Yes, Jawad Musa got lucky - "like winning $10 million lottery." But he also made his own luck, never giving up despite the sentence he received in 1991 of life without parole, learning the law, & getting to point where he caught eye of influential people
When the White House announced 143 pardons and commutations in the early morning of Jan. 20, Musa didn’t know whether he had been included; he couldn’t sleep. In the morning, a guard appeared at the door of his cell. “Jawad Musa, you’re going home.”
From his cell in a federal prison in Colorado, Jawad Musa prayed five times a day that he would someday be able to see his family again. His latest attempt to get released from a mandatory life sentence for a nonviolent drug offense had been rejected.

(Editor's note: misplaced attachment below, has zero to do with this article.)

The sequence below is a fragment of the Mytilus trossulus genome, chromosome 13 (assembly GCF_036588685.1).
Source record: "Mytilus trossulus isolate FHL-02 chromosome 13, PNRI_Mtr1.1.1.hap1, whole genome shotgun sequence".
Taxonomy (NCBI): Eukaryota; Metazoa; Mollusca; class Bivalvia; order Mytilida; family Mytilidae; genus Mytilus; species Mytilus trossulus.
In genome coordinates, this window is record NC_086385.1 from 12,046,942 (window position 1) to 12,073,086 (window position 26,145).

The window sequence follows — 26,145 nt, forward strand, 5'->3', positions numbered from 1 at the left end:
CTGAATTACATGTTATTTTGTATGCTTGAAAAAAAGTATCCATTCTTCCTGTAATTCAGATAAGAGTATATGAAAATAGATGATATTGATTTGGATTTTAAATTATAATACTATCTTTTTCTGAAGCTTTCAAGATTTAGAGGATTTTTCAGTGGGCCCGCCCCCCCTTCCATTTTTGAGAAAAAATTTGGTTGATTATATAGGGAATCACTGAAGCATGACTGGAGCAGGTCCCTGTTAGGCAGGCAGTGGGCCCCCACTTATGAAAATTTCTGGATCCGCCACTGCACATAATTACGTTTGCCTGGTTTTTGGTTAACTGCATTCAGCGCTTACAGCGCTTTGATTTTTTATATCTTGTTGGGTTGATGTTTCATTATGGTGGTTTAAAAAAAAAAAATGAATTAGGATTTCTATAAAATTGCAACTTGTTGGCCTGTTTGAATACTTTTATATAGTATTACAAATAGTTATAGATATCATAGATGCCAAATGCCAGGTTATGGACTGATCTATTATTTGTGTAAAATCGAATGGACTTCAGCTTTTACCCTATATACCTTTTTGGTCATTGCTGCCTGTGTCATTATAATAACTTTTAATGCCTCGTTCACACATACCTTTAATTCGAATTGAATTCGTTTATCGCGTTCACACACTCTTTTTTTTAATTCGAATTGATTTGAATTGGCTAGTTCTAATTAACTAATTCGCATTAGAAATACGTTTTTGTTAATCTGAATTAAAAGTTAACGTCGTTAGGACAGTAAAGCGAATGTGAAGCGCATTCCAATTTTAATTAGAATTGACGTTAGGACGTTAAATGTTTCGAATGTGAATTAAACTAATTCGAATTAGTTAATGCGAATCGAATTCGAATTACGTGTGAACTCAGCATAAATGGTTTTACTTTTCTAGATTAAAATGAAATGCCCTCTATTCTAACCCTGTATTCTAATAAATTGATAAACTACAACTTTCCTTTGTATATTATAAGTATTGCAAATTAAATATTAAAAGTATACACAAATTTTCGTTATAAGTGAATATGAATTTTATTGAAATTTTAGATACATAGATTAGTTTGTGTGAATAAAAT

A retired federal judge took up for Baltimore man Jawad Musa, who was serving a life sentence on a drug conviction. On Wednesday, President Trump commuted his sentence. Musa's case was "honest to goodness a microcosm - a clinic in where we went wrong”
Among the pardons: Jawad Musa, of Baltimore, who was sentenced to life in 1991 following a “reverse sting” - he agreed to provide to $20k to someone else so they could buy heroin, a transaction that was really a DEA sting. No drugs were exchanged